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“Is It A Diamond Or Is It Memorex?”

One of the properties of natural Diamond is the ability to conduct heat very rapidly, unlike all common Diamond simulants, such as Glass and Cubic Zirconium, which are typically poor conductors of heat. The importance of this significant difference in thermal conductivity as a practical, simple method of gem identification. Gem and jewelry professionals now universally accept the thermal gem-testing technique as a fast, simple method of differentiating natural Diamond from its common simulates. However, the introduction of Moissanite to the jewelry market has complicated matters slightly, since Moissanite shares with Diamond the property of high thermal conductivity. Traditional diamond testers, therefore, will register a Diamond response when testing Moissanite. As it turns out, Moissanite differs from natural Diamond in that it is electrically conductive. Thus, a stone that rapidly conducts heat but does not conduct electricity will be determined to be natural Diamond: a stone that rapidly conducts both heat and electricity will be determined to be a Moissanite; a stone that conducts neither heat nor electricity will be determined to be a CZ or other simulants.

The thermal conductivity method for differentiating Diamond from CZ is nearly flawless; electrical conductivity as a means to differentiate Diamond from Moissanite, unfortunately, is not. Whereas a Diamond is uniformly thermally conductive (i.e., all natural Diamonds are conductive and will conduct heat regardless of where on the stone you make your test), Moissanite stones have varying degrees of electrical conductivity. In other words, some Moissanite stones are more conductive than others, and even a conductive stone may have certain areas of non-conductivity. Whether you are attempting to buy gold, copper or Moissanite for tests involving conductivity or you are testing the difference between the latter material and Diamond, it is worth understanding the properties of both and the different effects certain test conditions can produce. Additionally, dust or other airborne particles in any jewelry-testing environment often contain gold or silver, which are electrically conductive. These particles can easily cause a Diamond to react as Moissanite – even if you can’t see them. For this reason, regular and careful cleaning of both the gemstone and the probe tip are vital to successful gem identification. Please also be aware that the use of Moissanite in jewelry is extremely limited – chances are very slim that a stone you are testing is actually Moissanite. This fact, coupled with the relative limitations of electrical conductivity, should cause the user to be suspicious of a Moissanite reading. Actual positive readings for Moissanite for the typical jeweler will be very rare.

“Your Relics Are A Rusty Bucket Of Bolts?”

There are lots of ways to remove rust. On some iron objects that I find, like for instance, axes, hatchets, PIECES of cannonballs and shells, and other objects that are heavy and encrusted, you simply throw them in a big hot fire. Heat will cause the metal to expand and much of the rust will just pop off. You can also use a cutting torch if you are careful. Just fire the torch up like you are going to cut metal, press down on the slipstream lever and warm the piece up. The pure oxygen will cause all of the rust and scale to just pop off, or you can work it with a slag hammer or wire brush while you are doing so. Only use a torch if you know how to use a cutting torch or you could accidentally cut into the object. The idea is to warm up the rust and scale and blow them away with the oxygen, never heat it to any degree of redness. You can also use a small propane or map gas torch, but beware, as the piece heats up, the rust will pop off and when it gets in your eyes it sticks to your eyeball and you must get it removed by a doctor, so if using any type of torch wear a welding hood or safety glasses. Only use these methods on large encrusted pieces that really have no value. These methods will clean the rust off easily. If you use these methods on small pieces or lightweight pieces you will probably warp or ruin them. Only on large pieces of metal. If you want to try it some time use an old horseshoe, if you are a relic hunter, you have found your share of horseshoes. Never use fire or heat on Civil War ordnance!!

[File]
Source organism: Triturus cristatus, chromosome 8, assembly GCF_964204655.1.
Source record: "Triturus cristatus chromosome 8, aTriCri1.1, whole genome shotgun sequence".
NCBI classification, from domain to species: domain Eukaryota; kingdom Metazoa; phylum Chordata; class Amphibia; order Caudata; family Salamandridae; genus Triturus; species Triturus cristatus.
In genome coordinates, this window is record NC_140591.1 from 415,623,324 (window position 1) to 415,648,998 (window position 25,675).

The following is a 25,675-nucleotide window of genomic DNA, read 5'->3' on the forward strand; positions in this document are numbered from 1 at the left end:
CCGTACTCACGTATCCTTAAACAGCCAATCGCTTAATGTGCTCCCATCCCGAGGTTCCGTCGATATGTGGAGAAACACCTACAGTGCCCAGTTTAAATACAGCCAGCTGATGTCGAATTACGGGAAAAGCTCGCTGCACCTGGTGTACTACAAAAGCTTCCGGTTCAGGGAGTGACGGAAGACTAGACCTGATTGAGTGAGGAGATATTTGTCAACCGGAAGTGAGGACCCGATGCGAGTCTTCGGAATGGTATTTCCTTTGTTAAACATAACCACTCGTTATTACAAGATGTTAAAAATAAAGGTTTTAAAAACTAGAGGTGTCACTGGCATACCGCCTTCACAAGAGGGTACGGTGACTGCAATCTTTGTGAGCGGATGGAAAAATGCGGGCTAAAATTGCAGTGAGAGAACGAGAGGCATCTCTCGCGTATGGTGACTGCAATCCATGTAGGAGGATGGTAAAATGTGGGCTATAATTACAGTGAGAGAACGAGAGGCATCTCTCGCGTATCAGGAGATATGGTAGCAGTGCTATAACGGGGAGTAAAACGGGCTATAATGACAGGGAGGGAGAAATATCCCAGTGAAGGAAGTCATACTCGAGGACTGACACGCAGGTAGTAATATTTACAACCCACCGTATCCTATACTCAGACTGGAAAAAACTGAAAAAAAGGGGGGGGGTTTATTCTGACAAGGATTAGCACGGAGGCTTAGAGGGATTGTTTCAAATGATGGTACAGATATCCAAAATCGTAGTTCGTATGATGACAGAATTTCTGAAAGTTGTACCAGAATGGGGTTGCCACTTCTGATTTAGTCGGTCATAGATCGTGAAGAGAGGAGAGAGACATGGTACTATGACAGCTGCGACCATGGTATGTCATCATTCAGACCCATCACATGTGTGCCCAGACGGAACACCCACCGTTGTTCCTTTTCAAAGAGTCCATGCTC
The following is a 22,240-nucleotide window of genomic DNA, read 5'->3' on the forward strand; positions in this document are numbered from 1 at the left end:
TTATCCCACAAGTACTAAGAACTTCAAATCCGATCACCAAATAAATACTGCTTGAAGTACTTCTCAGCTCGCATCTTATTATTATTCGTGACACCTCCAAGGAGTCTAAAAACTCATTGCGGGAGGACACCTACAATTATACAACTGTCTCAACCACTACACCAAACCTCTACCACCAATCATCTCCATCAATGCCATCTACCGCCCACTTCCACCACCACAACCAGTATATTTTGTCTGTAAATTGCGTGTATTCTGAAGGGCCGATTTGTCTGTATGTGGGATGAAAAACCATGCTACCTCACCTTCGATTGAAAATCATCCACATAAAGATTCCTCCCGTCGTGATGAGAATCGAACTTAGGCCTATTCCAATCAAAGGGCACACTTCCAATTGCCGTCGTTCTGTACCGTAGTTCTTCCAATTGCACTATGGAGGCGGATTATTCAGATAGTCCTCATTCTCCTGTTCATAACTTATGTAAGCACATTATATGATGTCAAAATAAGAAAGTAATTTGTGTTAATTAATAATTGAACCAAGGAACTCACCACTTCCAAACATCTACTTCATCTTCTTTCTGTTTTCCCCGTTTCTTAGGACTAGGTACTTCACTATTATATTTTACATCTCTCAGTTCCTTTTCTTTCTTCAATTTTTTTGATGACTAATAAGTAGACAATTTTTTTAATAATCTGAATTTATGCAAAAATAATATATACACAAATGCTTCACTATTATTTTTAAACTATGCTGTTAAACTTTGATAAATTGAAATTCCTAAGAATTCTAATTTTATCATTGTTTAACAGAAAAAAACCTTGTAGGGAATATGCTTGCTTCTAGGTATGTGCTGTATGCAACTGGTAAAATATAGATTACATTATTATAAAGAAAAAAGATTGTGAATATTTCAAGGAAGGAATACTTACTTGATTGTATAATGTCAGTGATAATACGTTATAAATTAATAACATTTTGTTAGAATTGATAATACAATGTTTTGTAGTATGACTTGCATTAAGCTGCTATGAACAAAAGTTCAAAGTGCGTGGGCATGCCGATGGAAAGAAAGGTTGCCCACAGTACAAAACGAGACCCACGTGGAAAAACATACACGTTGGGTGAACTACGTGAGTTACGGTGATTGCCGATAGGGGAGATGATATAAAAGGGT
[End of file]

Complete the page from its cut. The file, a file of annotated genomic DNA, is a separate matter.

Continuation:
Once you have the rust off the object what are you going to do with it then? You must have a plan of attack for the relic or artifact. Simply removing rust will do nothing but cause the piece to rust over again. Never try to remove all of the rust. Just remove all of the dirt and then remove the scale or large pieces of rust until the object is absolutely free of loose rust. There are many methods to preserve a de-rusted artifact. One method would be to dip it or thoroughly paint it with a rust stabilizer, which turns the rust into a protective layer. This chemical can be purchased at auto parts stores. Once that is accomplished you can leave it alone or spray it with a clear lacquer, or wax, or any other method you may want to use.